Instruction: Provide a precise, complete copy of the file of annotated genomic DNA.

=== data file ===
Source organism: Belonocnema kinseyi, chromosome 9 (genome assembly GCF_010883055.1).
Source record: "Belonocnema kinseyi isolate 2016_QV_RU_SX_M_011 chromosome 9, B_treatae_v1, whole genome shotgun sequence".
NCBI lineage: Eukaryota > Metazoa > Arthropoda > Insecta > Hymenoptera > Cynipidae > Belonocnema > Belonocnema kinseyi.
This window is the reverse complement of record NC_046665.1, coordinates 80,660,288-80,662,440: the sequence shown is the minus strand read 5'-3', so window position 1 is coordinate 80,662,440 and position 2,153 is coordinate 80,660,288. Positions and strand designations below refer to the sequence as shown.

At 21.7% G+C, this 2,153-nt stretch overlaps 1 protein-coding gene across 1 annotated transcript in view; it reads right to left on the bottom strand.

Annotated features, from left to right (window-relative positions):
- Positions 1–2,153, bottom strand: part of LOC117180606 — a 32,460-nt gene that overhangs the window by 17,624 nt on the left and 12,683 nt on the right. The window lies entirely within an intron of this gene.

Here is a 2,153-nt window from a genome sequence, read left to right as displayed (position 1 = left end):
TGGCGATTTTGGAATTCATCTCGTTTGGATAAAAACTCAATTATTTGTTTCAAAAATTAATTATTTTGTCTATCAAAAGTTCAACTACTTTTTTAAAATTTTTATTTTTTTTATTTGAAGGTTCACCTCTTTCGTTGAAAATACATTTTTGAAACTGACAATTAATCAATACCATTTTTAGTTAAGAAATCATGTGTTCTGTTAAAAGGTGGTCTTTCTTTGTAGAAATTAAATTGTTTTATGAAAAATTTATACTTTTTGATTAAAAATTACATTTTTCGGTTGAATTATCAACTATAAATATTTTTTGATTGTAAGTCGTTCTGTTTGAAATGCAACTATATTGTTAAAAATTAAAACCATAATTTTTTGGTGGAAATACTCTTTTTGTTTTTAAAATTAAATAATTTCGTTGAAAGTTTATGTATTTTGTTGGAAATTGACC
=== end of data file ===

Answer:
Source organism: Belonocnema kinseyi, chromosome 9 (genome assembly GCF_010883055.1).
Source record: "Belonocnema kinseyi isolate 2016_QV_RU_SX_M_011 chromosome 9, B_treatae_v1, whole genome shotgun sequence".
NCBI lineage: Eukaryota > Metazoa > Arthropoda > Insecta > Hymenoptera > Cynipidae > Belonocnema > Belonocnema kinseyi.
This window is the reverse complement of record NC_046665.1, coordinates 80,660,288-80,662,440: the sequence shown is the minus strand read 5'-3', so window position 1 is coordinate 80,662,440 and position 2,153 is coordinate 80,660,288. Positions and strand designations below refer to the sequence as shown.

At 21.7% G+C, this 2,153-nt stretch overlaps 1 protein-coding gene across 1 annotated transcript in view; it reads right to left on the bottom strand.

Annotated features, from left to right (window-relative positions):
- Positions 1–2,153, bottom strand: part of LOC117180606 — a 32,460-nt gene that overhangs the window by 17,624 nt on the left and 12,683 nt on the right. The window lies entirely within an intron of this gene.

Here is a 2,153-nt window from a genome sequence, read left to right as displayed (position 1 = left end):
TGGCGATTTTGGAATTCATCTCGTTTGGATAAAAACTCAATTATTTGTTTCAAAAATTAATTATTTTGTCTATCAAAAGTTCAACTACTTTTTTAAAATTTTTATTTTTTTTATTTGAAGGTTCACCTCTTTCGTTGAAAATACATTTTTGAAACTGACAATTAATCAATACCATTTTTAGTTAAGAAATCATGTGTTCTGTTAAAAGGTGGTCTTTCTTTGTAGAAATTAAATTGTTTTATGAAAAATTTATACTTTTTGATTAAAAATTACATTTTTCGGTTGAATTATCAACTATAAATATTTTTTGATTGTAAGTCGTTCTGTTTGAAATGCAACTATATTGTTAAAAATTAAAACCATAATTTTTTGGTGGAAATACTCTTTTTGTTTTTAAAATTAAATAATTTCGTTGAAAGTTTATGTATTTTGTTGGAAATTGACC